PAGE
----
Mathematical Puzzle Sessions


Join members of the Cornell Undergraduate Math Club for a fun evening of puzzle solving.  All sorts of recreational puzzles will be provided, none of which require any specific mathematical knowledge.  However, all of them will require logic and thinking outside of the box, so be ready to put on your creative thinking caps!  Don’t worry about getting stumped, that’s half the fun.  Plus, you’ll have plenty of peers and knowledgeable college students to brainstorm and discuss ideas with.   

While working out solutions to the puzzles you’ll likely stumble upon some interesting, more general mathematical concepts.  If time allows, these concepts will be highlighted at the end of the night.  Of course you are always welcome to approach the math club members to inquire more about these and any other mathematical concepts.

Click here to sign up if you plan on attending.


The Ithaca Journal featured an article covering the Februrary meeting and gives a good sense of what we hope to accomplish with the puzzle sessions.  Article Link

If you would like to advertise this event in your classroom, please click the link to view and print the event flier: link

The Importance of Problem Solving

The challenges one may face both in and outside of school and the workplace are unpredictable.  It is therefore crucial that one be able to think strategically and creatively to come up with solutions.  Solving fun puzzles and brain teasers is an excellent way to strengthen problem solving and critical thinking abilities.  Unlike memorizing formulas and tricks specific to a certain class of problems, these skills are transferable to most any occupation or real-life situation.  Additionally, the puzzle sessions provide a venue for students to develop invaluable collaboration and communication skills. 


The  last puzzle session of the school year has passed. 


Featured Puzzles from Previous Session

March- Puzzles and handout

April- Puzzles and handout

May- Puzzles and handout

Additional Example Puzzles

1. Lady or Tiger?
The following is a classic problem presented in Raymond Smullyan’s The Lady or the Tiger?.

A certain king likes to entertain himself by making his prisoners play a game to decide their fate.  The prisoners are presented with two doors.  In a room behind each door is either a lady whom the prisoner may marry, or a tiger whom may eat the prisoner.  A clue is written on each door and the prisoner decides which door to open based on these clues.  The clues provided to three prisoners brought before the king are below.  Try to figure out which door each prisoner should open.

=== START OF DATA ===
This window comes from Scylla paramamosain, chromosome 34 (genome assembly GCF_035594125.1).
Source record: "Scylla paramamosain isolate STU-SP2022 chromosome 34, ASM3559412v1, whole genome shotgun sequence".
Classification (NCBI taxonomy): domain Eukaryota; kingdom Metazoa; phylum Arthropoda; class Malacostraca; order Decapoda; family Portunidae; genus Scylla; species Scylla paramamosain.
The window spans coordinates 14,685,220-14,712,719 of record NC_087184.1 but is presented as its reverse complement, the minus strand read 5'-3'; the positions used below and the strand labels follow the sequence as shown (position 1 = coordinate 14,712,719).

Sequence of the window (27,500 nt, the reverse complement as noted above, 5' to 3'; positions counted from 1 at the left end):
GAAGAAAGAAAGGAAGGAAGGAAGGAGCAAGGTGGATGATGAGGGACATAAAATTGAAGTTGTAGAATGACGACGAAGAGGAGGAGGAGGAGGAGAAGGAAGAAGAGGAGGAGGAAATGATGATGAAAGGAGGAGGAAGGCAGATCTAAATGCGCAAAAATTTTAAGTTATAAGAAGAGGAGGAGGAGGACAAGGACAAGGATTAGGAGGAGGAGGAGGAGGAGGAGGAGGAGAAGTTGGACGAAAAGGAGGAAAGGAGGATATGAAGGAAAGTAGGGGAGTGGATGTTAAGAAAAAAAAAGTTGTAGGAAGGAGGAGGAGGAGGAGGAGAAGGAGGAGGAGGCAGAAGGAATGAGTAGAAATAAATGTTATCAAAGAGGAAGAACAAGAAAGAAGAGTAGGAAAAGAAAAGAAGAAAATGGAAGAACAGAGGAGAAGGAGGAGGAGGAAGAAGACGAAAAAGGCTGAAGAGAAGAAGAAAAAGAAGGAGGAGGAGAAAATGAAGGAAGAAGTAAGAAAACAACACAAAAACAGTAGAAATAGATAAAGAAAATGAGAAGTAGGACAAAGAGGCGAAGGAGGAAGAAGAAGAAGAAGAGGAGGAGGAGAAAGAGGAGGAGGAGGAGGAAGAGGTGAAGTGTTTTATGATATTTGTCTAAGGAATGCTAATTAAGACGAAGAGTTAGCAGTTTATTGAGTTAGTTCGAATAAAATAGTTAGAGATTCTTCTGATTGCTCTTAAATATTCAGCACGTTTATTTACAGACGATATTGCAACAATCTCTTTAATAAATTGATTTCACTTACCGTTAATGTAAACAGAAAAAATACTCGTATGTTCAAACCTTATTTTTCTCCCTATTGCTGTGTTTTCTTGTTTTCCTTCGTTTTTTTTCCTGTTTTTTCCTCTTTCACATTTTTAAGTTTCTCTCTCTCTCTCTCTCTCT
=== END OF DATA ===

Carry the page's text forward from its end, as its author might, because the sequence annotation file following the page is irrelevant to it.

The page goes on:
Prisoner 1 is told that exactly one of the following clues is true and exactly one is false.
 Door 1: There is a lady behind this door and a tiger behind the other.

 Door 2: There is a lady behind one of the doors and a tiger behind the other.

Prisoner 2 is told that either both clues are true or both are false.

 Door 1: Either there is a tiger behind this door or a lady behind the second door.

 Door 2: There is a lady behind this door.

Prisoner 3 receives directions which are a bit tricker since the first two escaped.  This prisoner is told that if a lady is behind door 1 then the clue on door 1 is true, but if a tiger is behind door 1 then the clue on that door is false.  Door 2 follows the opposite rule: if a lady is behind door 2 the clue on door 2 is false, but if a tiger is behind door 2 the clue on that door is true.

 Door 1: A lady is waiting behind at least one of the doors.

 Door 2: A lady is waiting behind the other door.

2. Pirates' Gold

A group of 5 pirates have a treasure chest containing 100 gold coins which need to be split among them.  The oldest pirate is the captain; he will propose a split and each of the 5 pirates will vote either for or against the split.  If 50% or more of the pirates vote for the split, the split is made.  Otherwise, the captain is tossed overboard and the next senior pirate becomes captain.  The process is repeated until the pirates agree to a split.  The pirates prefer no gold to death and more gold to less gold.  They also don't like each other, so all things being equal, they don't mind a solution where some of the other pirates are tossed overboard.  If all the pirates are intelligent, how will the gold be split?